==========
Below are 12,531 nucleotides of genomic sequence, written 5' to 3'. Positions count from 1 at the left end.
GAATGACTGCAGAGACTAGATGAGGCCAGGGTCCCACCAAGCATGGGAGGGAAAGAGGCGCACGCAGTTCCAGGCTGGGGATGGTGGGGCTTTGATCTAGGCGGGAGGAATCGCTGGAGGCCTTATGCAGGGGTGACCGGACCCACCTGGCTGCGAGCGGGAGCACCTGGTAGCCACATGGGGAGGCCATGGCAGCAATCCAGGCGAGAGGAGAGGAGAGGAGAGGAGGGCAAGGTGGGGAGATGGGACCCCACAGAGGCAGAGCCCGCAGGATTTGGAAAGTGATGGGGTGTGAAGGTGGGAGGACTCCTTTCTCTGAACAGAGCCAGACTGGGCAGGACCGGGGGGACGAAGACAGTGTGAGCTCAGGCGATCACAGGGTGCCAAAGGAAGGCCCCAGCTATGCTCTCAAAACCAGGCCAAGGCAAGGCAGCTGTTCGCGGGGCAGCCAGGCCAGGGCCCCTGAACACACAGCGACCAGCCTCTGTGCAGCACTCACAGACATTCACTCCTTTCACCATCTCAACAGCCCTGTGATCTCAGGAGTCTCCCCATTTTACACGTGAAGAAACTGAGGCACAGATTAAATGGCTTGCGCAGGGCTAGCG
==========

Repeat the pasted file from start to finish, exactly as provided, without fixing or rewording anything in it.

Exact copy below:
Below are 12,531 nucleotides of genomic sequence, written 5' to 3'. Positions count from 1 at the left end.
GAATGACTGCAGAGACTAGATGAGGCCAGGGTCCCACCAAGCATGGGAGGGAAAGAGGCGCACGCAGTTCCAGGCTGGGGATGGTGGGGCTTTGATCTAGGCGGGAGGAATCGCTGGAGGCCTTATGCAGGGGTGACCGGACCCACCTGGCTGCGAGCGGGAGCACCTGGTAGCCACATGGGGAGGCCATGGCAGCAATCCAGGCGAGAGGAGAGGAGAGGAGAGGAGGGCAAGGTGGGGAGATGGGACCCCACAGAGGCAGAGCCCGCAGGATTTGGAAAGTGATGGGGTGTGAAGGTGGGAGGACTCCTTTCTCTGAACAGAGCCAGACTGGGCAGGACCGGGGGGACGAAGACAGTGTGAGCTCAGGCGATCACAGGGTGCCAAAGGAAGGCCCCAGCTATGCTCTCAAAACCAGGCCAAGGCAAGGCAGCTGTTCGCGGGGCAGCCAGGCCAGGGCCCCTGAACACACAGCGACCAGCCTCTGTGCAGCACTCACAGACATTCACTCCTTTCACCATCTCAACAGCCCTGTGATCTCAGGAGTCTCCCCATTTTACACGTGAAGAAACTGAGGCACAGATTAAATGGCTTGCGCAGGGCTAGCG